Some artists are difficult to classify. With his large format monochrome paintings, Daniel Grassagliata has been exploring to its last extremity the tension between light content and the act of painting. His quest for light and rhythm through a single colour RED, has brought him experiment with the temporal aspects of his passionate intercourse, using repetition of the same moves digging in wear and tear as well as with the genesis of the canvas as a support (tearing, knots, strips etc.). All of them leaving the viewer with the vibrant emotion of the unknown that the artist has undertaken to explore the invisible order un the apparent chaos, the tension of life in solid matter, the reach for infinity in one singular monochrome.
Born on April 9, 1948 in Paris, Daniel Grassagliata lived and worked in France, in Marigny-les-Usages, near Orleans, since 1989. Even before graduating in Plastic Arts as well as in Chinese which he speaks fluently, has started drawings his first designs in Psychedelic Art. In this early years, his interest concentrated on wash-drawing paintings, collages and cut-out figures as well as photograph overprinting on recuperated paper. His first exhibits took place in Gallery Dunkan (University of Paris VI) as well as in the Cultural Centre of Avignon. Then, the Art of Posters appealed to him when he met the Cameroon writer, Paul Dakeyo. To denounce the system of apartheid in South Africa, he realized a poster representing the ANC leader, Steeve Biko in the cell. This piece eventually brought him his first international award at a UNESCO competition in 1981, when he received the first poster prize.
By the early 80's, Daniel Grassagliata has already established himself as a painter obsessed with the quest for light through the contrast of imaginary spaces. "My masters have been Rembrandt, Goya and De Chirico" he stated. After working on glaze, he focused on material. In 1982, he received the First Special Jury Distinction at the 14th Grand Prix International of Deauville, in the abstract category. For realizing his geometric abstractions, most of them inspired by cubists like Braque, he used natural pigments. Then, by the end of the decade, his painting evolved more and more toward non-formal shapes. His work with acids, varnish and fire opened the way of his mastering of rhythm. Although the intrusion of matter in colours had brought him closer to his ultimate quest for light,. he was not yet satisfied. "Something was missing", he said. Finally, he was able to find the last piece of the puzzle almost by chance. One day, he bought a chunk of a special bronze RED at his usual merchant of colours and could not stop using it. "I became obsessed with this colour", he recalled. And this obsession has been going on since 1989, the date of his first monochrome paintings.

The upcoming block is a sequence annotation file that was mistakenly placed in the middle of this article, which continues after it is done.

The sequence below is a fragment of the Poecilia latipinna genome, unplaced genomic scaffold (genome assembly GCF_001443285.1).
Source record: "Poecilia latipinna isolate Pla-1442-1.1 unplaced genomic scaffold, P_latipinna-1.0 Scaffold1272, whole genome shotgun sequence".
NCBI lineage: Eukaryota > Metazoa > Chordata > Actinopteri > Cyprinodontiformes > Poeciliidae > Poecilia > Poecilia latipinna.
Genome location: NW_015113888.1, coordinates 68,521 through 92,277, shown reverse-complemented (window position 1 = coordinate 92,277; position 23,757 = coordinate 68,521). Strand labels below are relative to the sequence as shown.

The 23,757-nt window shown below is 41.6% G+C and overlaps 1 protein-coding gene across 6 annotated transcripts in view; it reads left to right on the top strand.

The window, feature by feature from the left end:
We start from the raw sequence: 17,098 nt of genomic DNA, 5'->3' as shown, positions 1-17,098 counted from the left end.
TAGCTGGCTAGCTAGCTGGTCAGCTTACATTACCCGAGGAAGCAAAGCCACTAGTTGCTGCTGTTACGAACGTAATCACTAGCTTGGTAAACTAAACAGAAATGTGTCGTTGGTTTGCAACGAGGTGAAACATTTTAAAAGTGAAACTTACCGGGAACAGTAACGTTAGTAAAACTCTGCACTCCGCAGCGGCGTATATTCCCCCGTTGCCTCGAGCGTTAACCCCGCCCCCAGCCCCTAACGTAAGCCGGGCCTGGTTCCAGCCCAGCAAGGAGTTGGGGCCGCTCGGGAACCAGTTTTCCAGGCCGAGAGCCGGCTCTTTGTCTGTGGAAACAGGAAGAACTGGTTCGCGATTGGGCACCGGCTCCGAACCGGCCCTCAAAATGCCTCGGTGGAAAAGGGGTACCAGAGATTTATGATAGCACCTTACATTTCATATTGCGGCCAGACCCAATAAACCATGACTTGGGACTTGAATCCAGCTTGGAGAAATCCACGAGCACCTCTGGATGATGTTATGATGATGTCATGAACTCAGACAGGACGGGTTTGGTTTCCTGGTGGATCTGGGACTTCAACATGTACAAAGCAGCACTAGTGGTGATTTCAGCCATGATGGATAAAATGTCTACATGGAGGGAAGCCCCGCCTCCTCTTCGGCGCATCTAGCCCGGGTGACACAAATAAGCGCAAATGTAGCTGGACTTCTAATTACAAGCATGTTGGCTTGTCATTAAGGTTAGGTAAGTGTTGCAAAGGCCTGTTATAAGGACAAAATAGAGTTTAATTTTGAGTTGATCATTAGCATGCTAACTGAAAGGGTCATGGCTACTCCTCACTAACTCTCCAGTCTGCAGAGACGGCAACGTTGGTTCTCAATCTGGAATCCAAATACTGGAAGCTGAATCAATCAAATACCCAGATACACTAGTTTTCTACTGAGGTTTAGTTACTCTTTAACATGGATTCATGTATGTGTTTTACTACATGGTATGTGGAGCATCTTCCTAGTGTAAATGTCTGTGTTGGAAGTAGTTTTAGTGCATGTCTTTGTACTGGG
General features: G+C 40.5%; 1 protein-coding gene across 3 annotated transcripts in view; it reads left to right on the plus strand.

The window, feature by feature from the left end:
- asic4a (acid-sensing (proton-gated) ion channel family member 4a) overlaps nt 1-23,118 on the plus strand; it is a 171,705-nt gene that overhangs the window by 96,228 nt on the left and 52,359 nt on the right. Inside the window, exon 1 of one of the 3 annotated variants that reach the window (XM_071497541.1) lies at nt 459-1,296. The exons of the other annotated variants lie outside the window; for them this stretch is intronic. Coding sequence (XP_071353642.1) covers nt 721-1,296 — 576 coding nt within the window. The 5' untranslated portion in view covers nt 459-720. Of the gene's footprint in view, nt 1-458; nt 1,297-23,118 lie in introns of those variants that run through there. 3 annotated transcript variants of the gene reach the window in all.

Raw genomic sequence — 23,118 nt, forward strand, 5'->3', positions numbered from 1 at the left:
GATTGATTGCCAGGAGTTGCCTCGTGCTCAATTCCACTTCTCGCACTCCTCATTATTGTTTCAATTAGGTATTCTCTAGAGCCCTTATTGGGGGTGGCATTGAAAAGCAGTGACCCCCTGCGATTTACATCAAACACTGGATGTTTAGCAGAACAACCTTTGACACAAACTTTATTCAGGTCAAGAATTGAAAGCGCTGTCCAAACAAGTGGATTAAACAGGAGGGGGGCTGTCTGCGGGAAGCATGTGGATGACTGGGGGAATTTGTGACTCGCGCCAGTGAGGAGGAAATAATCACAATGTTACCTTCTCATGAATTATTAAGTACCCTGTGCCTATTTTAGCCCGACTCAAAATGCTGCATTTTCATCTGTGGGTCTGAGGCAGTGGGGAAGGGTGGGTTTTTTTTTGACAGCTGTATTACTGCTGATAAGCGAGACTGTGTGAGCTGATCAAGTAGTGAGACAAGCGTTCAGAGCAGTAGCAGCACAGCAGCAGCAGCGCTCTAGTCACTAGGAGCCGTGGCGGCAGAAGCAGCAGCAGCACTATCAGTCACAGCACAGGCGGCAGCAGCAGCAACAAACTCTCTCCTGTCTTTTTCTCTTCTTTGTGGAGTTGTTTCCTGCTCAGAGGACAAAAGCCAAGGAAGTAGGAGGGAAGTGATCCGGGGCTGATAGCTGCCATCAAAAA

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1989 also represented for Daniel Grassagliata a major change. This is when he decided to leave Paris. He chose to open an atelier, first in Orleans, then in Marigny-les-Usages, a small town nearly. there, he bought and restored on old country train station that he currently uses as his atelier and home. Although he comes regularly to Paris for his exhibitions, he spends most of the year away from the city. When he is not teaching local kids, he paints extensively, travels to Africa or elsewhere in Europe to meet fellow artists with whom he organized field interventions, a ten days contracts in the "Adrenaline Village" at Chelsea London that he compelled in June 1997. In the old factory that once inspired Pïnk Floyd, and has now become a very lively Art Centre, he realized two gigantic monochrome paintings. Also, during the summer, he went to Prague to make an animation with kids in the street and, then, to Zari, in the northern part to Poland, where he painted non-stop for ten days in a local factory under the bemused eyes of 800 workers.
Now that Daniel Grassagliata has experienced RED as a single colour, both as form and simultaneously structure, it is obvious to him that painting is by definition monochrome. "Colour is only matter, light comes through the lines, space is delimited by surface" he likes to repeat. For him, "Art is in the Atelier" because it is in the very act of creating matter directly from the shapes ; finding the light that will give it a meaning ; and binding the two with appropriate rhythm to determine space and surface that his passion of painting is to be found. If only by the choice of the colour RED, he has revealed himself not so much as a conceptual artist but more as a sensualist. The touch of the matter he is working with is fundamental to him. As a counterpoint to his large format monochrome paintings, he has started working on small formats and series. By introducing external elements (tissue, nails, matches, cardboard, etc.) and bringing into play the frame, using both its form and mobility, he has achieved the gest of his act of painting : the Red colour endures!